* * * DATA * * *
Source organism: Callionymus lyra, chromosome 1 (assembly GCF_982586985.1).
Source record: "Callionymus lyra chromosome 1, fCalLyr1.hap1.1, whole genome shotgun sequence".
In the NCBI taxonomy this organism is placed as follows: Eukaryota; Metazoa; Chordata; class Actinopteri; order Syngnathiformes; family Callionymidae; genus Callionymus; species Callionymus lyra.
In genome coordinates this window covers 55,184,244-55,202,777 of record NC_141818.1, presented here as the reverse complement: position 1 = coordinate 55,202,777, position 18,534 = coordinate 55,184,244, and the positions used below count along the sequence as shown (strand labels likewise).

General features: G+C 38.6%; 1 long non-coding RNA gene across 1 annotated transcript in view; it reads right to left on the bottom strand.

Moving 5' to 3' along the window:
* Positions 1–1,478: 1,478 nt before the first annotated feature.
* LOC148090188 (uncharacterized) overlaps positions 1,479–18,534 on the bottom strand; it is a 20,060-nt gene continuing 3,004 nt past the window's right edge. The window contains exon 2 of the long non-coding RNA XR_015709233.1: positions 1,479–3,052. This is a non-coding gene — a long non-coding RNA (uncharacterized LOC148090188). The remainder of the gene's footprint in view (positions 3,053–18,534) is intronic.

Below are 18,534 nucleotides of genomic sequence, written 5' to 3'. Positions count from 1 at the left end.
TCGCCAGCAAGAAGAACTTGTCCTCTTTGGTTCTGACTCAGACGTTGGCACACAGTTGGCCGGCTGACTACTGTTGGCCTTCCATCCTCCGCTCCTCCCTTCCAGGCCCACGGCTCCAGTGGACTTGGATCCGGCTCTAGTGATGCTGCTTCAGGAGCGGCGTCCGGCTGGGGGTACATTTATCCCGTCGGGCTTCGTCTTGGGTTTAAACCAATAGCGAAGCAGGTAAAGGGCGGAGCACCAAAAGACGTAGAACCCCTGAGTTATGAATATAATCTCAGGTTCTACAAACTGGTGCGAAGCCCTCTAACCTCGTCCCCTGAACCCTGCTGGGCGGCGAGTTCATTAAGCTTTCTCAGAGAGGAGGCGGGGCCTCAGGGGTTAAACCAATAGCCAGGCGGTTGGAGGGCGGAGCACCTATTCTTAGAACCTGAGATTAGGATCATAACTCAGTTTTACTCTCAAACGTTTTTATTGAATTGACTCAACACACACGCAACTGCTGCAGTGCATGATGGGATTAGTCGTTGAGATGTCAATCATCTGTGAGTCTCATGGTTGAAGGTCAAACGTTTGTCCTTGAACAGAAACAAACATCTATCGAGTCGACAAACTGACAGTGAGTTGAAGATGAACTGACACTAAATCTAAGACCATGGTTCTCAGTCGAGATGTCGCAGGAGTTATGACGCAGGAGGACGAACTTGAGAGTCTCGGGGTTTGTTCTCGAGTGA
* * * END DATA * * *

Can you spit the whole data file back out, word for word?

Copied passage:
Source organism: Callionymus lyra, chromosome 1 (assembly GCF_982586985.1).
Source record: "Callionymus lyra chromosome 1, fCalLyr1.hap1.1, whole genome shotgun sequence".
In the NCBI taxonomy this organism is placed as follows: Eukaryota; Metazoa; Chordata; class Actinopteri; order Syngnathiformes; family Callionymidae; genus Callionymus; species Callionymus lyra.
In genome coordinates this window covers 55,184,244-55,202,777 of record NC_141818.1, presented here as the reverse complement: position 1 = coordinate 55,202,777, position 18,534 = coordinate 55,184,244, and the positions used below count along the sequence as shown (strand labels likewise).

General features: G+C 38.6%; 1 long non-coding RNA gene across 1 annotated transcript in view; it reads right to left on the bottom strand.

Moving 5' to 3' along the window:
* Positions 1–1,478: 1,478 nt before the first annotated feature.
* LOC148090188 (uncharacterized) overlaps positions 1,479–18,534 on the bottom strand; it is a 20,060-nt gene continuing 3,004 nt past the window's right edge. The window contains exon 2 of the long non-coding RNA XR_015709233.1: positions 1,479–3,052. This is a non-coding gene — a long non-coding RNA (uncharacterized LOC148090188). The remainder of the gene's footprint in view (positions 3,053–18,534) is intronic.

Below are 18,534 nucleotides of genomic sequence, written 5' to 3'. Positions count from 1 at the left end.
TCGCCAGCAAGAAGAACTTGTCCTCTTTGGTTCTGACTCAGACGTTGGCACACAGTTGGCCGGCTGACTACTGTTGGCCTTCCATCCTCCGCTCCTCCCTTCCAGGCCCACGGCTCCAGTGGACTTGGATCCGGCTCTAGTGATGCTGCTTCAGGAGCGGCGTCCGGCTGGGGGTACATTTATCCCGTCGGGCTTCGTCTTGGGTTTAAACCAATAGCGAAGCAGGTAAAGGGCGGAGCACCAAAAGACGTAGAACCCCTGAGTTATGAATATAATCTCAGGTTCTACAAACTGGTGCGAAGCCCTCTAACCTCGTCCCCTGAACCCTGCTGGGCGGCGAGTTCATTAAGCTTTCTCAGAGAGGAGGCGGGGCCTCAGGGGTTAAACCAATAGCCAGGCGGTTGGAGGGCGGAGCACCTATTCTTAGAACCTGAGATTAGGATCATAACTCAGTTTTACTCTCAAACGTTTTTATTGAATTGACTCAACACACACGCAACTGCTGCAGTGCATGATGGGATTAGTCGTTGAGATGTCAATCATCTGTGAGTCTCATGGTTGAAGGTCAAACGTTTGTCCTTGAACAGAAACAAACATCTATCGAGTCGACAAACTGACAGTGAGTTGAAGATGAACTGACACTAAATCTAAGACCATGGTTCTCAGTCGAGATGTCGCAGGAGTTATGACGCAGGAGGACGAACTTGAGAGTCTCGGGGTTTGTTCTCGAGTGA